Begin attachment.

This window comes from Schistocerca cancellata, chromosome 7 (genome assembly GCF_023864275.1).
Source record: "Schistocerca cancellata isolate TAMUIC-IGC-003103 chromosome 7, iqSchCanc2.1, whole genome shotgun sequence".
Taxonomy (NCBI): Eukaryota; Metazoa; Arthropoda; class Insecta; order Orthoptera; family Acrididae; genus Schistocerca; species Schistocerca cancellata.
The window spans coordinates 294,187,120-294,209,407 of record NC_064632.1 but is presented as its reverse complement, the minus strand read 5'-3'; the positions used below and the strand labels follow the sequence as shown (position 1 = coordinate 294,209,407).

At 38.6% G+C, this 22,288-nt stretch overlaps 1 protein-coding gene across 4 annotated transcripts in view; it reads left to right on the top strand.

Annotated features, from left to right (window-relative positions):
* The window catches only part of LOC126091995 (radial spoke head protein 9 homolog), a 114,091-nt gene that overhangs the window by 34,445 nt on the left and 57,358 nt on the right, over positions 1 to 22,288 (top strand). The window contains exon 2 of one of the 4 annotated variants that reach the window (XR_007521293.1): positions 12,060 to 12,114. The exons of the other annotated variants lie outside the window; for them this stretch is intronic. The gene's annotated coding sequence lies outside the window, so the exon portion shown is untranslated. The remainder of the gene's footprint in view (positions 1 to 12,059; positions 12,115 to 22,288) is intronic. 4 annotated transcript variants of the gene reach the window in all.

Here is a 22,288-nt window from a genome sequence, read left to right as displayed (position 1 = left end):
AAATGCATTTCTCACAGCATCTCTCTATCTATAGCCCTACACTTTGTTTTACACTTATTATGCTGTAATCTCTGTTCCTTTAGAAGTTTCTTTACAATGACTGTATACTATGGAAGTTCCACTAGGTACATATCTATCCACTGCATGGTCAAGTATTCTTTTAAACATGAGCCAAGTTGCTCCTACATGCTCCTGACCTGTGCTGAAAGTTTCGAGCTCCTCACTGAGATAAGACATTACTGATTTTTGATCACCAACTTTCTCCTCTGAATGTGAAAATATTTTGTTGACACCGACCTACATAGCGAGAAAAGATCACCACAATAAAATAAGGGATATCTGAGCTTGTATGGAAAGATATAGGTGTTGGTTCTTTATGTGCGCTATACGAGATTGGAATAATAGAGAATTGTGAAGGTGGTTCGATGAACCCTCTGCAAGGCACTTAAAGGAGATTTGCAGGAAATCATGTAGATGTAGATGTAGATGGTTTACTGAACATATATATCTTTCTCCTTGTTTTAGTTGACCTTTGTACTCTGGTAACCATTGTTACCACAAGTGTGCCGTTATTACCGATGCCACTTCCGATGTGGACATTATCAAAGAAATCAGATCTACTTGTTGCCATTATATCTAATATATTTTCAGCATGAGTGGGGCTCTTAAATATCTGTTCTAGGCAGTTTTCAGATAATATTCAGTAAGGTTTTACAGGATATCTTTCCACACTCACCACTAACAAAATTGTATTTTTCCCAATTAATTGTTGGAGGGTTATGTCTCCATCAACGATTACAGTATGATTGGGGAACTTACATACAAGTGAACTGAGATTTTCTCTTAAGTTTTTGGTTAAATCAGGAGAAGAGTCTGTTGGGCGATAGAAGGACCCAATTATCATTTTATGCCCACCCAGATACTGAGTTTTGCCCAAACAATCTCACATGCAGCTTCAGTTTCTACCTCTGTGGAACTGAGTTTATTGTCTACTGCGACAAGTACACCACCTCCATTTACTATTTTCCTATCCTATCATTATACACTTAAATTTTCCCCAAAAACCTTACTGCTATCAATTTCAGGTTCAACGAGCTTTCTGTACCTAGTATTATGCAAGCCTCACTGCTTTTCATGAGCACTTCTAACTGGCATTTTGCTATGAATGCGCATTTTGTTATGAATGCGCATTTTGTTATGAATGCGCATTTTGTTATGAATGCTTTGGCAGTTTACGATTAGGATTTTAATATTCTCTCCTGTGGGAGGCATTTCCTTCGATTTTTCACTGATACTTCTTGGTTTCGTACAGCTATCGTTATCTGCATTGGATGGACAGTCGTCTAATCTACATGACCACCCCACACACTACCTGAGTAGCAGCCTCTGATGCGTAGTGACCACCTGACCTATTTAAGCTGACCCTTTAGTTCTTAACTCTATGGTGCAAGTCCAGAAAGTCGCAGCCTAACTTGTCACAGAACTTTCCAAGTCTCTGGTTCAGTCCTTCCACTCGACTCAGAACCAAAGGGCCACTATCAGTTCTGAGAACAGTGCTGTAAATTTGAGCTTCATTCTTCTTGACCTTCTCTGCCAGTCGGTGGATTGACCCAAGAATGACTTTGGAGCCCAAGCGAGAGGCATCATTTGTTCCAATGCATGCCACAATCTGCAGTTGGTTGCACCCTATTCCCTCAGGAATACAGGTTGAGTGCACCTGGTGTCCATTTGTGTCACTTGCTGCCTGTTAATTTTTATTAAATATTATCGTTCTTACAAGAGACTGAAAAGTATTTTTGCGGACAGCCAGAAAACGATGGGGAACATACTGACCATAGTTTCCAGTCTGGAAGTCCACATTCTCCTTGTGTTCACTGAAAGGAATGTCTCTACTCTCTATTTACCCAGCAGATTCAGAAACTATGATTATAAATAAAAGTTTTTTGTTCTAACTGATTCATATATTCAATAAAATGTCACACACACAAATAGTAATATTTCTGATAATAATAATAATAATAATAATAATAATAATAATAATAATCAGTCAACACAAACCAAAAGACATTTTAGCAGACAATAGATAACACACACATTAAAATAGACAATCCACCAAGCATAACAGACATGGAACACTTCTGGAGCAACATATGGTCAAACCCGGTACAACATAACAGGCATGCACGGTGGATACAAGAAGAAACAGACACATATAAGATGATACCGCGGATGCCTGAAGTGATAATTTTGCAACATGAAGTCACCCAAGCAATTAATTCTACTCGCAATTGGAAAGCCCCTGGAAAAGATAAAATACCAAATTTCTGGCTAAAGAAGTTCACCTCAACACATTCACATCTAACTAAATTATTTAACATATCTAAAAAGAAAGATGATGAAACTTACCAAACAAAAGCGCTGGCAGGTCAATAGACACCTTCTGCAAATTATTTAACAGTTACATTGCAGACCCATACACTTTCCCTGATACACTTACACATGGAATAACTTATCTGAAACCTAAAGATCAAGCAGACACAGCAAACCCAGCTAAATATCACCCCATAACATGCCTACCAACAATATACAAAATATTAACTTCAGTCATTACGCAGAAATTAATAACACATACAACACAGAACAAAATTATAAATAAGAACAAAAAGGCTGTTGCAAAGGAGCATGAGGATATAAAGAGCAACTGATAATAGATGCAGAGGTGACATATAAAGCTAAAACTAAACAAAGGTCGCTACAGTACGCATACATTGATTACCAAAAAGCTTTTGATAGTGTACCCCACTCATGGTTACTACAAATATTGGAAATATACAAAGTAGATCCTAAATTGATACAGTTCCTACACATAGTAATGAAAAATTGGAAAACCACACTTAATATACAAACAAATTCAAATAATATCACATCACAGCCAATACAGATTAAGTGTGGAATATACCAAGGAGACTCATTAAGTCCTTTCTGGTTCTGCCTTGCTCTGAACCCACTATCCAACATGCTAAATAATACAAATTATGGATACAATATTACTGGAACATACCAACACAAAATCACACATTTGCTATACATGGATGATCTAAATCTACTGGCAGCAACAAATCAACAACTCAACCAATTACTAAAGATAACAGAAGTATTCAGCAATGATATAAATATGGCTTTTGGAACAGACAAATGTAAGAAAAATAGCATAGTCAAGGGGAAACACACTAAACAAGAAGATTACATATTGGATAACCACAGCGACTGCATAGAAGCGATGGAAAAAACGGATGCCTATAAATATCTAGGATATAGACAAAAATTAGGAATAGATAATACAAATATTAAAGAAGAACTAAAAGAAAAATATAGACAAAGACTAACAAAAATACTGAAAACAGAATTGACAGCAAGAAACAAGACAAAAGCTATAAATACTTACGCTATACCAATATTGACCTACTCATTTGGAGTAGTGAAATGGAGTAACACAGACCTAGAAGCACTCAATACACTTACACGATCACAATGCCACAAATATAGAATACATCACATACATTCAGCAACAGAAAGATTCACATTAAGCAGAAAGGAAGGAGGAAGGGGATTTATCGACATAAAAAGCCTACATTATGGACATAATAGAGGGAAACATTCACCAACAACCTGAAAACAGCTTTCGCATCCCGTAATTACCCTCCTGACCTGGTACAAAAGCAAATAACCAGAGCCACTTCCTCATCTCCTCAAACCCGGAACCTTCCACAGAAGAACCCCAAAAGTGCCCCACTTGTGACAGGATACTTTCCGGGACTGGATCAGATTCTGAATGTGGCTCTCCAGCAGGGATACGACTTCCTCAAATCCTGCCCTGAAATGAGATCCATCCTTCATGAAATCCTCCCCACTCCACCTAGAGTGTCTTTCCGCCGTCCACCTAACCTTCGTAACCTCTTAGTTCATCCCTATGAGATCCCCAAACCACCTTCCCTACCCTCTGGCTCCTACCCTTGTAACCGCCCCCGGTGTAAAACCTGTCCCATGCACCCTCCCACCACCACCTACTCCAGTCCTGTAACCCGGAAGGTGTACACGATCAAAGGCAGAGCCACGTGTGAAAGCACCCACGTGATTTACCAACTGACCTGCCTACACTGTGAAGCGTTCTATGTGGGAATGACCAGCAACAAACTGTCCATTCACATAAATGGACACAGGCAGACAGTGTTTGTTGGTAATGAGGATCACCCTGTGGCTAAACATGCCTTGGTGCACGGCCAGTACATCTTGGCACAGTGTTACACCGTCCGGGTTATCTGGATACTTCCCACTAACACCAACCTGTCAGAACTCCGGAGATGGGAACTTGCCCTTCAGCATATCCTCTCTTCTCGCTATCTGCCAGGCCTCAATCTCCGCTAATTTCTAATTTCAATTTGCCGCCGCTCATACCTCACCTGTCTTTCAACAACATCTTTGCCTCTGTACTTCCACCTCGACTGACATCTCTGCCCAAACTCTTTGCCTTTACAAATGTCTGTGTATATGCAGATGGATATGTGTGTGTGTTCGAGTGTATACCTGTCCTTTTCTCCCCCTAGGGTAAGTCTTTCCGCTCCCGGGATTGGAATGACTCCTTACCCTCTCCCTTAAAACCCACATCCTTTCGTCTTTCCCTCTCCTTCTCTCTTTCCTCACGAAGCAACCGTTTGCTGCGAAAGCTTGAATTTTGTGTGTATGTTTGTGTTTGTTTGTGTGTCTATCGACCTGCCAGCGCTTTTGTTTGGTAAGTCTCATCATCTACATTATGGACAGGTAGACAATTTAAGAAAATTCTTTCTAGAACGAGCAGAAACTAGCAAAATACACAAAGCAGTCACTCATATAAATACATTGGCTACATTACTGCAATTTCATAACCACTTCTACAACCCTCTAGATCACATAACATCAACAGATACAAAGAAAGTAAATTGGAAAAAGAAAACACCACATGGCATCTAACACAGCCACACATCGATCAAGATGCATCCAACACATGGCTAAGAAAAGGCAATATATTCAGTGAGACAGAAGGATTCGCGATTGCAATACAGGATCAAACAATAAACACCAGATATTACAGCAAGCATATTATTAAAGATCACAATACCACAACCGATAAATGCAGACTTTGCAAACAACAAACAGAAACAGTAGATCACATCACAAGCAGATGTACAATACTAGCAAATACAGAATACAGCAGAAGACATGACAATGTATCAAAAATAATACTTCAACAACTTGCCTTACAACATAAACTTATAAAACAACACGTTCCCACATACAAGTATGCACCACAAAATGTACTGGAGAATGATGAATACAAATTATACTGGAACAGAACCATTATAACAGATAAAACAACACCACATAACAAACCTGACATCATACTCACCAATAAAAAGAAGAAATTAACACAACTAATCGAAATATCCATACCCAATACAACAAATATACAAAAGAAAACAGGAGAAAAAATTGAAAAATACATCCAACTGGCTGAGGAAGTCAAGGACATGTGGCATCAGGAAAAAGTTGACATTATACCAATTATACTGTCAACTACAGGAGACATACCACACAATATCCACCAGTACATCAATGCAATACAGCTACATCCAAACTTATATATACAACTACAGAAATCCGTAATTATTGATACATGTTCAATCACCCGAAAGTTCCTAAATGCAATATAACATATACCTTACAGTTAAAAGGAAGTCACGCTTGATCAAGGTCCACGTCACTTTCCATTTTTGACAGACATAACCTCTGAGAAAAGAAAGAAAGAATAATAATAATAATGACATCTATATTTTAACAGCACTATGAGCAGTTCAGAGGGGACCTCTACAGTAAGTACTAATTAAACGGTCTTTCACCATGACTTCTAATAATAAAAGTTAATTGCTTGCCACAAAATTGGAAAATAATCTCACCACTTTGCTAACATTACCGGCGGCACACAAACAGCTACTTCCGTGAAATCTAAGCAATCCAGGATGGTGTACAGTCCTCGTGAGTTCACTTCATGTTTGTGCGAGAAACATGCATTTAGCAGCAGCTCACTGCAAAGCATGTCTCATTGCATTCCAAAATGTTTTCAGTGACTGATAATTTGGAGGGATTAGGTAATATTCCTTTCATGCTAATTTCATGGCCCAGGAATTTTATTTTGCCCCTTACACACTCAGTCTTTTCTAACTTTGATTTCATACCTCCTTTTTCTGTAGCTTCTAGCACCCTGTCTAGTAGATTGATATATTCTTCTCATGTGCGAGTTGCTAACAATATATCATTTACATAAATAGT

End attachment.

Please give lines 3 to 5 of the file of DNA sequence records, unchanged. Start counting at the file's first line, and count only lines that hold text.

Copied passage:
Taxonomy (NCBI): Eukaryota; Metazoa; Arthropoda; class Insecta; order Orthoptera; family Acrididae; genus Schistocerca; species Schistocerca cancellata.
The window spans coordinates 294,187,120-294,209,407 of record NC_064632.1 but is presented as its reverse complement, the minus strand read 5'-3'; the positions used below and the strand labels follow the sequence as shown (position 1 = coordinate 294,209,407).

At 38.6% G+C, this 22,288-nt stretch overlaps 1 protein-coding gene across 4 annotated transcripts in view; it reads left to right on the top strand.